IIDA Puget Sound Campus Center: The Puget Sound Campus Center (PSCC) is unusual because it consists of students from multiple schools, including Bellevue College, Cornish College of the Arts, Seattle Pacific University, The Art Institute of Seattle, and Sanford-Brown College. The PSCC Council, the Campus Center’s governing board, is made up of three professionals and 12 students. The professionals on the council are there to assist the students with planning the events. The rest of the council is comprised of students from all levels of study. The student president oversees the entire council, which is made up of chairs for events, membership, social media, and community outreach, plus a treasurer, secretary, and a liaison for each school. Each chair has a coordinator to help with the division of work. We choose student board members first by merit and then by seniority.

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IIDA HQ: What kind of events and activities do you host as a Campus Center?

PSCC: Our Campus Center has seven events throughout the year. The Portfolio Workshop is where students have their portfolios critiqued and Marked Up gives students the opportunity to have a single project critiqued by a panel of judges for a chance to win an academic award. Both of these events are hosted by the professionals on our council.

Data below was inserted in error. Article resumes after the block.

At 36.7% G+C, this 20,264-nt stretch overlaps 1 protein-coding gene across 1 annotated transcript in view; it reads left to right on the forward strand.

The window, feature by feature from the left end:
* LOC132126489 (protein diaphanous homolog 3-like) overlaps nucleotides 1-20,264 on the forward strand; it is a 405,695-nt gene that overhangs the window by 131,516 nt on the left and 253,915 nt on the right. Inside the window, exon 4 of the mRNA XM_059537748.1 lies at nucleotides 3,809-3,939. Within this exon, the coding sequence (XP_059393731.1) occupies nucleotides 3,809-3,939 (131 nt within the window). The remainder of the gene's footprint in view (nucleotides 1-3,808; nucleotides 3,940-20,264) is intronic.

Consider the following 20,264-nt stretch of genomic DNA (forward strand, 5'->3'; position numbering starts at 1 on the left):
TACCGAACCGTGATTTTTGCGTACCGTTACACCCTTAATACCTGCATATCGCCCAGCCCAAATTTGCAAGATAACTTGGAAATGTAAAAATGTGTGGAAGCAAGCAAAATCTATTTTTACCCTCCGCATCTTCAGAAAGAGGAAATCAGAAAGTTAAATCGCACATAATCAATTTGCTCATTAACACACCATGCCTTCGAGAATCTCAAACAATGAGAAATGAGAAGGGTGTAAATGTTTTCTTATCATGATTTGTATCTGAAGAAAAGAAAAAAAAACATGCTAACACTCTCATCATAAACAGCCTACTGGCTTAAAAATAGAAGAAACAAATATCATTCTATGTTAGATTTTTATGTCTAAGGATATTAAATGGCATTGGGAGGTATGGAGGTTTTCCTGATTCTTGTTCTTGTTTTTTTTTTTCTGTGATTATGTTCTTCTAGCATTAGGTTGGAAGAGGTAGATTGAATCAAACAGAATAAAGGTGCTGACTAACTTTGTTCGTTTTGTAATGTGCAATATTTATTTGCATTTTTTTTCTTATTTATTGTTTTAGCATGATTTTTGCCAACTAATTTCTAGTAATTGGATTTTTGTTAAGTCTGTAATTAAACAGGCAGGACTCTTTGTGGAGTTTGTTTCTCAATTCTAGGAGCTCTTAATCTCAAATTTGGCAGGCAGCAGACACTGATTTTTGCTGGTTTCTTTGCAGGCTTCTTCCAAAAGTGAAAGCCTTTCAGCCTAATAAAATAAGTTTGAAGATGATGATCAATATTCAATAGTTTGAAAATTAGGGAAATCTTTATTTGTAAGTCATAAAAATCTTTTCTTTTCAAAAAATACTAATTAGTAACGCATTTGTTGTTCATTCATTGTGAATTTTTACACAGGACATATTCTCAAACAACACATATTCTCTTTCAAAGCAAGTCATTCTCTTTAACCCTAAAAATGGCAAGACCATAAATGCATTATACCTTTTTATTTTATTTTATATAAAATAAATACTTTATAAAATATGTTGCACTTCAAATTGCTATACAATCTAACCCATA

Students plan and host all other events from a built environment tour to professional/student mixers. Part of the requirement for being on the PSCC Council is that each student must help plan at least one event. This year, our programming includes a built environment tour of a trio of Tom Douglas Restaurants; speed mentoring; and our End of Year Party to celebrate the accomplishments of the group and announce the upcoming council. New this year is the Product Showcase, a small tradeshow, to introduce students to local representatives and educate them about different products and materials. We try to have a wide range of programming so students can see as many aspects of the profession as possible. We also have mentorship moments at each event to give students insight about certain aspects of the profession.